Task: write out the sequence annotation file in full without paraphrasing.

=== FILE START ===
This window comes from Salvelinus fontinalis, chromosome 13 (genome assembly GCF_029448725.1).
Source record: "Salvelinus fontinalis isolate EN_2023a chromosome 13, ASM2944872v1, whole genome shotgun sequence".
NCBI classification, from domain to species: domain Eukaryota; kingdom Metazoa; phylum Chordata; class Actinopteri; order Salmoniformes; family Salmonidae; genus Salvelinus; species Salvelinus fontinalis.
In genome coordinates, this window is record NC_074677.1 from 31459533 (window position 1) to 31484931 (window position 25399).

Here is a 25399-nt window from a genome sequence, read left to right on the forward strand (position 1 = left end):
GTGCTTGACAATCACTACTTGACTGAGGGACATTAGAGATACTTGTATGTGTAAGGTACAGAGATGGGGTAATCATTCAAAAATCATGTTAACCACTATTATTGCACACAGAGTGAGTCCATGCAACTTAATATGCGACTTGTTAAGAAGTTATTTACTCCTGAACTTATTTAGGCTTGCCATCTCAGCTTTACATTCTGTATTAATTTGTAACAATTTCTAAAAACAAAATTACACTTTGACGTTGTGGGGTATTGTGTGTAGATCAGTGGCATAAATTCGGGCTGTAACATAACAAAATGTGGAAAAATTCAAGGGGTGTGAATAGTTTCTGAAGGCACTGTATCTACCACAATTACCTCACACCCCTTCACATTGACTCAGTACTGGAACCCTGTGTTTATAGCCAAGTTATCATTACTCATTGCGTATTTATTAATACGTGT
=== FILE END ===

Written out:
This window comes from Salvelinus fontinalis, chromosome 13 (genome assembly GCF_029448725.1).
Source record: "Salvelinus fontinalis isolate EN_2023a chromosome 13, ASM2944872v1, whole genome shotgun sequence".
NCBI classification, from domain to species: domain Eukaryota; kingdom Metazoa; phylum Chordata; class Actinopteri; order Salmoniformes; family Salmonidae; genus Salvelinus; species Salvelinus fontinalis.
In genome coordinates, this window is record NC_074677.1 from 31459533 (window position 1) to 31484931 (window position 25399).

Here is a 25399-nt window from a genome sequence, read left to right on the forward strand (position 1 = left end):
GTGCTTGACAATCACTACTTGACTGAGGGACATTAGAGATACTTGTATGTGTAAGGTACAGAGATGGGGTAATCATTCAAAAATCATGTTAACCACTATTATTGCACACAGAGTGAGTCCATGCAACTTAATATGCGACTTGTTAAGAAGTTATTTACTCCTGAACTTATTTAGGCTTGCCATCTCAGCTTTACATTCTGTATTAATTTGTAACAATTTCTAAAAACAAAATTACACTTTGACGTTGTGGGGTATTGTGTGTAGATCAGTGGCATAAATTCGGGCTGTAACATAACAAAATGTGGAAAAATTCAAGGGGTGTGAATAGTTTCTGAAGGCACTGTATCTACCACAATTACCTCACACCCCTTCACATTGACTCAGTACTGGAACCCTGTGTTTATAGCCAAGTTATCATTACTCATTGCGTATTTATTAATACGTGT